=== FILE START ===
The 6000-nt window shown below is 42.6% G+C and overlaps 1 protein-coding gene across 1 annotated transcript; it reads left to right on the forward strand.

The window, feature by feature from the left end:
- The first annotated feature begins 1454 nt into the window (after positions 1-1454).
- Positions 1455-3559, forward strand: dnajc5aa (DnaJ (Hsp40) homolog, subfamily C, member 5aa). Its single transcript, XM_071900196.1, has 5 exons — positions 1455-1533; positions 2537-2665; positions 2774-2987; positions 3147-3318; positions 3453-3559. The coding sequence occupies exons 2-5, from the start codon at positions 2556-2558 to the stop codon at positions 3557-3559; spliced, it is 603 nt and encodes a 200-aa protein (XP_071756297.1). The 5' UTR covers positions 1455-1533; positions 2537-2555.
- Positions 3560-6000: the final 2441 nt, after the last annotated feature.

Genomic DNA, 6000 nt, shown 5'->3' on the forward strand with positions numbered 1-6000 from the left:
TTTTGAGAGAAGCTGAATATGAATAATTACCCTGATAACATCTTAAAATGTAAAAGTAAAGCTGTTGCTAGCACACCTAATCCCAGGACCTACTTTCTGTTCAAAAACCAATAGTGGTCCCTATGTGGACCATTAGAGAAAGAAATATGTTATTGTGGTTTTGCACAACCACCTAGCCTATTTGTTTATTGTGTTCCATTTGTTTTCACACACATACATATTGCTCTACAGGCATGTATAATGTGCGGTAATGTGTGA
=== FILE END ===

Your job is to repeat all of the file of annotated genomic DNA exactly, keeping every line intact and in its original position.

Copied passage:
The 6000-nt window shown below is 42.6% G+C and overlaps 1 protein-coding gene across 1 annotated transcript; it reads left to right on the forward strand.

The window, feature by feature from the left end:
- The first annotated feature begins 1454 nt into the window (after positions 1-1454).
- Positions 1455-3559, forward strand: dnajc5aa (DnaJ (Hsp40) homolog, subfamily C, member 5aa). Its single transcript, XM_071900196.1, has 5 exons — positions 1455-1533; positions 2537-2665; positions 2774-2987; positions 3147-3318; positions 3453-3559. The coding sequence occupies exons 2-5, from the start codon at positions 2556-2558 to the stop codon at positions 3557-3559; spliced, it is 603 nt and encodes a 200-aa protein (XP_071756297.1). The 5' UTR covers positions 1455-1533; positions 2537-2555.
- Positions 3560-6000: the final 2441 nt, after the last annotated feature.

Genomic DNA, 6000 nt, shown 5'->3' on the forward strand with positions numbered 1-6000 from the left:
TTTTGAGAGAAGCTGAATATGAATAATTACCCTGATAACATCTTAAAATGTAAAAGTAAAGCTGTTGCTAGCACACCTAATCCCAGGACCTACTTTCTGTTCAAAAACCAATAGTGGTCCCTATGTGGACCATTAGAGAAAGAAATATGTTATTGTGGTTTTGCACAACCACCTAGCCTATTTGTTTATTGTGTTCCATTTGTTTTCACACACATACATATTGCTCTACAGGCATGTATAATGTGCGGTAATGTGTGA